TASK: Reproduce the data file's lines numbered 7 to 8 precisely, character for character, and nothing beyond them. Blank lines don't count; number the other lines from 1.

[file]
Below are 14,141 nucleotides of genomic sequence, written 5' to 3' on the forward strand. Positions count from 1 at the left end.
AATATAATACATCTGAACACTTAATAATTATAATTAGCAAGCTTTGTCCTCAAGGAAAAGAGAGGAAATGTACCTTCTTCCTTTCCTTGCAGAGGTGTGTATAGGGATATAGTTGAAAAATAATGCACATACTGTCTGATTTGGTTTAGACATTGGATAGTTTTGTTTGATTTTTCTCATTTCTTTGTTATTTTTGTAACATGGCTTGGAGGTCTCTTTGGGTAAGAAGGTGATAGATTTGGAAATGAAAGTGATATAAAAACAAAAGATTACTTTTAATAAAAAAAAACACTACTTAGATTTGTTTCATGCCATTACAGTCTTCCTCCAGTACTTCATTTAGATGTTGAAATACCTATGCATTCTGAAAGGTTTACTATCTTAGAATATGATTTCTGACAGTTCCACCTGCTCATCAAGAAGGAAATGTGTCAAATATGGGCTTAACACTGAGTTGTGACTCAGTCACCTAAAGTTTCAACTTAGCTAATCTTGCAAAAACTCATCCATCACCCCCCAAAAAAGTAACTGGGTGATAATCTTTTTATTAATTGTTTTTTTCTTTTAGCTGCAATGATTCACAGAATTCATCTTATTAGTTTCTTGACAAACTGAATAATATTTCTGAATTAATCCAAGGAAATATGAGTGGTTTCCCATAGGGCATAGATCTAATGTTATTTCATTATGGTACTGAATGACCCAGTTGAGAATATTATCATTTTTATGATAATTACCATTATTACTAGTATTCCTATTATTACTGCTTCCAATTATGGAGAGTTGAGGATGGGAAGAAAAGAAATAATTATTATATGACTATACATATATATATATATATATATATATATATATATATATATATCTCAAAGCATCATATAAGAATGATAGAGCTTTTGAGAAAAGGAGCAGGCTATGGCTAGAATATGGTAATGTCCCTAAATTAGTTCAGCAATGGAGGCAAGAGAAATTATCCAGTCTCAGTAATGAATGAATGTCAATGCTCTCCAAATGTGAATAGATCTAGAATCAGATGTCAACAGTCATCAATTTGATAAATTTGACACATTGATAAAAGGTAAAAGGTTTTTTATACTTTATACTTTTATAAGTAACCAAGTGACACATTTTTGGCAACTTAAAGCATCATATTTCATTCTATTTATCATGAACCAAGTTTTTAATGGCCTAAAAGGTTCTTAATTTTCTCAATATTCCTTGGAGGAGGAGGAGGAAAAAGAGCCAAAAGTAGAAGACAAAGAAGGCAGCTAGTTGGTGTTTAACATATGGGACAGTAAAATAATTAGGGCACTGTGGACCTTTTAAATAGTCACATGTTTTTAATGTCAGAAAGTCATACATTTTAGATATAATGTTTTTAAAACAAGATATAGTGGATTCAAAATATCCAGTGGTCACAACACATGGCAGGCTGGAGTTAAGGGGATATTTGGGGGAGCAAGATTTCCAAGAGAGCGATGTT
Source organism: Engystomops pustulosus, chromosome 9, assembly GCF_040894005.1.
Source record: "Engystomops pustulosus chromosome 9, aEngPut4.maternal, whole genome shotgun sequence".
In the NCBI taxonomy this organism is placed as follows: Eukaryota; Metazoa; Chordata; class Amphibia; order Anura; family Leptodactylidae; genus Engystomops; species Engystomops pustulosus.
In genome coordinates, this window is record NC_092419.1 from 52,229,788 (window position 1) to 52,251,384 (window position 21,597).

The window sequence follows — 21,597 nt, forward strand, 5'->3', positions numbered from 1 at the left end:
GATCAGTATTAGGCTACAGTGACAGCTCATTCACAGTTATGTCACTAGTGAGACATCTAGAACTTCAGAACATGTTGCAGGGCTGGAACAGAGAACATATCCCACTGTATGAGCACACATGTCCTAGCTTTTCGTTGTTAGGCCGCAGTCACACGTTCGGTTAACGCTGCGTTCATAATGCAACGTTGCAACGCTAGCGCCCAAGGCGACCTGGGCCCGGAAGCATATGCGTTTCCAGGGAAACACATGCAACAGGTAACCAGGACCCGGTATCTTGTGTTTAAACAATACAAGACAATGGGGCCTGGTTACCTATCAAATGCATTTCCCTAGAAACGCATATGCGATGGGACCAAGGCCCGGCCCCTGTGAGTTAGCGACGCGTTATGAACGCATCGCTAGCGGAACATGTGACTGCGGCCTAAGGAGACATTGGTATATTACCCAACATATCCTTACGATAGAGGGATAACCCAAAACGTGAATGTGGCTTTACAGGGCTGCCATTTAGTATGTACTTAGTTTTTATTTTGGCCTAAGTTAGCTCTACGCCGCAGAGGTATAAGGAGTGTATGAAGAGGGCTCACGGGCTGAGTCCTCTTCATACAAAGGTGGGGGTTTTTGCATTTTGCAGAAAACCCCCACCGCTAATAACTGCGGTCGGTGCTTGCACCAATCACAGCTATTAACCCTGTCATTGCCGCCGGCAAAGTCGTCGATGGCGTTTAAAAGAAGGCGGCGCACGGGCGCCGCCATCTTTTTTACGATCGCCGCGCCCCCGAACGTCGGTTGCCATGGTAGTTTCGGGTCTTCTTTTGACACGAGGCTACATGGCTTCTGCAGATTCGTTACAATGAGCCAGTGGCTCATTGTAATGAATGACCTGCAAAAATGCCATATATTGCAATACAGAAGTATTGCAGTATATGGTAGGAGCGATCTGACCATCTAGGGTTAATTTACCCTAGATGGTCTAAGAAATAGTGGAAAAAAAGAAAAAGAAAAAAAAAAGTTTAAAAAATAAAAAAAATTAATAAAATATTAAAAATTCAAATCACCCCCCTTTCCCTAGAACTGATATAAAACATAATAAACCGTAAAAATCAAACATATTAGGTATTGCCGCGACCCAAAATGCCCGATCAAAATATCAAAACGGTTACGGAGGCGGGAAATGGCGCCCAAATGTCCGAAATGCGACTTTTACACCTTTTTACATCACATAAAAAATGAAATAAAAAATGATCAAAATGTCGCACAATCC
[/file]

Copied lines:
The window sequence follows — 21,597 nt, forward strand, 5'->3', positions numbered from 1 at the left end:
GATCAGTATTAGGCTACAGTGACAGCTCATTCACAGTTATGTCACTAGTGAGACATCTAGAACTTCAGAACATGTTGCAGGGCTGGAACAGAGAACATATCCCACTGTATGAGCACACATGTCCTAGCTTTTCGTTGTTAGGCCGCAGTCACACGTTCGGTTAACGCTGCGTTCATAATGCAACGTTGCAACGCTAGCGCCCAAGGCGACCTGGGCCCGGAAGCATATGCGTTTCCAGGGAAACACATGCAACAGGTAACCAGGACCCGGTATCTTGTGTTTAAACAATACAAGACAATGGGGCCTGGTTACCTATCAAATGCATTTCCCTAGAAACGCATATGCGATGGGACCAAGGCCCGGCCCCTGTGAGTTAGCGACGCGTTATGAACGCATCGCTAGCGGAACATGTGACTGCGGCCTAAGGAGACATTGGTATATTACCCAACATATCCTTACGATAGAGGGATAACCCAAAACGTGAATGTGGCTTTACAGGGCTGCCATTTAGTATGTACTTAGTTTTTATTTTGGCCTAAGTTAGCTCTACGCCGCAGAGGTATAAGGAGTGTATGAAGAGGGCTCACGGGCTGAGTCCTCTTCATACAAAGGTGGGGGTTTTTGCATTTTGCAGAAAACCCCCACCGCTAATAACTGCGGTCGGTGCTTGCACCAATCACAGCTATTAACCCTGTCATTGCCGCCGGCAAAGTCGTCGATGGCGTTTAAAAGAAGGCGGCGCACGGGCGCCGCCATCTTTTTTACGATCGCCGCGCCCCCGAACGTCGGTTGCCATGGTAGTTTCGGGTCTTCTTTTGACACGAGGCTACATGGCTTCTGCAGATTCGTTACAATGAGCCAGTGGCTCATTGTAATGAATGACCTGCAAAAATGCCATATATTGCAATACAGAAGTATTGCAGTATATGGTAGGAGCGATCTGACCATCTAGGGTTAATTTACCCTAGATGGTCTAAGAAATAGTGGAAAAAAAGAAAAAGAAAAAAAAAAGTTTAAAAAATAAAAAAAATTAATAAAATATTAAAAATTCAAATCACCCCCCTTTCCCTAGAACTGATATAAAACATAATAAACCGTAAAAATCAAACATATTAGGTATTGCCGCGACCCAAAATGCCCGATCAAAATATCAAAACGGTTACGGAGGCGGGAAATGGCGCCCAAATGTCCGAAATGCGACTTTTACACCTTTTTACATCACATAAAAAATGAAATAAAAAATGATCAAAATGTCGCACAATCC